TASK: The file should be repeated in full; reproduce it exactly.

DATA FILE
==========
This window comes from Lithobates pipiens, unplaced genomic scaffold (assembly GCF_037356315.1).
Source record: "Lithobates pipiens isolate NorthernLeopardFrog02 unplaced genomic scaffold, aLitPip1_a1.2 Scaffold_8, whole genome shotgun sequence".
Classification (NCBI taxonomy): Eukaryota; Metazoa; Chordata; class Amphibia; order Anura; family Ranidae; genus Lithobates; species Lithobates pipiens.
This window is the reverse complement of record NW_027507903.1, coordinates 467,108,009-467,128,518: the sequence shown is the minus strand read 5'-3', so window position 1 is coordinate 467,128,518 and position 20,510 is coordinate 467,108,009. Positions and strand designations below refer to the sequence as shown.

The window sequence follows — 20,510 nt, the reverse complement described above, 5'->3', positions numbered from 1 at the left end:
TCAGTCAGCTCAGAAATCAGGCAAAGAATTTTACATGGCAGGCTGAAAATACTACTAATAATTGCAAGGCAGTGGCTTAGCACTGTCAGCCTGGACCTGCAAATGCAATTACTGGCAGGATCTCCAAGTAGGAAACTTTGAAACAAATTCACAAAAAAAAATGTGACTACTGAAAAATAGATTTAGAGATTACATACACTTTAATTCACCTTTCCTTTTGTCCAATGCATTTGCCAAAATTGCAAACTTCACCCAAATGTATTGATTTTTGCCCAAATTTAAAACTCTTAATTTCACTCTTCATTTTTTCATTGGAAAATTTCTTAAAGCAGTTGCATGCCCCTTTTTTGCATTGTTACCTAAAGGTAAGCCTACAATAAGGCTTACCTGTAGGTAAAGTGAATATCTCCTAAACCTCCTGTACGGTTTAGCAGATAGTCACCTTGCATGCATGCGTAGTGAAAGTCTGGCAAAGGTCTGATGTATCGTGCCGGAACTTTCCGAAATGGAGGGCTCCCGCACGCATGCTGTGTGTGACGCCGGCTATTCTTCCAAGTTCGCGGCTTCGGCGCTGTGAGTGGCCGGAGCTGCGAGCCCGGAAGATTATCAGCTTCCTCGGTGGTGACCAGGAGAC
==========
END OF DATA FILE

This window comes from Lithobates pipiens, unplaced genomic scaffold (assembly GCF_037356315.1).
Source record: "Lithobates pipiens isolate NorthernLeopardFrog02 unplaced genomic scaffold, aLitPip1_a1.2 Scaffold_8, whole genome shotgun sequence".
Classification (NCBI taxonomy): Eukaryota; Metazoa; Chordata; class Amphibia; order Anura; family Ranidae; genus Lithobates; species Lithobates pipiens.
This window is the reverse complement of record NW_027507903.1, coordinates 467,108,009-467,128,518: the sequence shown is the minus strand read 5'-3', so window position 1 is coordinate 467,128,518 and position 20,510 is coordinate 467,108,009. Positions and strand designations below refer to the sequence as shown.

The window sequence follows — 20,510 nt, the reverse complement described above, 5'->3', positions numbered from 1 at the left end:
TCAGTCAGCTCAGAAATCAGGCAAAGAATTTTACATGGCAGGCTGAAAATACTACTAATAATTGCAAGGCAGTGGCTTAGCACTGTCAGCCTGGACCTGCAAATGCAATTACTGGCAGGATCTCCAAGTAGGAAACTTTGAAACAAATTCACAAAAAAAAATGTGACTACTGAAAAATAGATTTAGAGATTACATACACTTTAATTCACCTTTCCTTTTGTCCAATGCATTTGCCAAAATTGCAAACTTCACCCAAATGTATTGATTTTTGCCCAAATTTAAAACTCTTAATTTCACTCTTCATTTTTTCATTGGAAAATTTCTTAAAGCAGTTGCATGCCCCTTTTTTGCATTGTTACCTAAAGGTAAGCCTACAATAAGGCTTACCTGTAGGTAAAGTGAATATCTCCTAAACCTCCTGTACGGTTTAGCAGATAGTCACCTTGCATGCATGCGTAGTGAAAGTCTGGCAAAGGTCTGATGTATCGTGCCGGAACTTTCCGAAATGGAGGGCTCCCGCACGCATGCTGTGTGTGACGCCGGCTATTCTTCCAAGTTCGCGGCTTCGGCGCTGTGAGTGGCCGGAGCTGCGAGCCCGGAAGATTATCAGCTTCCTCGGTGGTGACCAGGAGAC